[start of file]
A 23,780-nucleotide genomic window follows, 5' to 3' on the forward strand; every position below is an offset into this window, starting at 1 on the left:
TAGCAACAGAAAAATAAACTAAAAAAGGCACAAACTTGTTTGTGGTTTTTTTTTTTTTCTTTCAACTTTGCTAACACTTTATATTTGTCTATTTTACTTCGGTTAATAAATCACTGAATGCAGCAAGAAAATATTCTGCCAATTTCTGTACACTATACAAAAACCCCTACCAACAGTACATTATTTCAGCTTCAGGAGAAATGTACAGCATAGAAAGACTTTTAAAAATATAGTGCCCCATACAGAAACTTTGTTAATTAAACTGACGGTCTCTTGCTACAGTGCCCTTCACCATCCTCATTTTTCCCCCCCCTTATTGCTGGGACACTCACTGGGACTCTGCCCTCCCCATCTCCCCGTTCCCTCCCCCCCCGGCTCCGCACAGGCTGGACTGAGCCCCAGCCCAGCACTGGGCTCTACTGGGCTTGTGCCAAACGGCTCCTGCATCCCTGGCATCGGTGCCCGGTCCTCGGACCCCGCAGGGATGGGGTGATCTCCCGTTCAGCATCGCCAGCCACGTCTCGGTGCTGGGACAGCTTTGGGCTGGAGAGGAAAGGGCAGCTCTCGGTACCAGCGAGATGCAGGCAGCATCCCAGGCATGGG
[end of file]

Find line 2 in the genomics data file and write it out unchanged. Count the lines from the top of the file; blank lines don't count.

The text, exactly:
TAGCAACAGAAAAATAAACTAAAAAAGGCACAAACTTGTTTGTGGTTTTTTTTTTTTTCTTTCAACTTTGCTAACACTTTATATTTGTCTATTTTACTTCGGTTAATAAATCACTGAATGCAGCAAGAAAATATTCTGCCAATTTCTGTACACTATACAAAAACCCCTACCAACAGTACATTATTTCAGCTTCAGGAGAAATGTACAGCATAGAAAGACTTTTAAAAATATAGTGCCCCATACAGAAACTTTGTTAATTAAACTGACGGTCTCTTGCTACAGTGCCCTTCACCATCCTCATTTTTCCCCCCCCTTATTGCTGGGACACTCACTGGGACTCTGCCCTCCCCATCTCCCCGTTCCCTCCCCCCCCGGCTCCGCACAGGCTGGACTGAGCCCCAGCCCAGCACTGGGCTCTACTGGGCTTGTGCCAAACGGCTCCTGCATCCCTGGCATCGGTGCCCGGTCCTCGGACCCCGCAGGGATGGGGTGATCTCCCGTTCAGCATCGCCAGCCACGTCTCGGTGCTGGGACAGCTTTGGGCTGGAGAGGAAAGGGCAGCTCTCGGTACCAGCGAGATGCAGGCAGCATCCCAGGCATGGG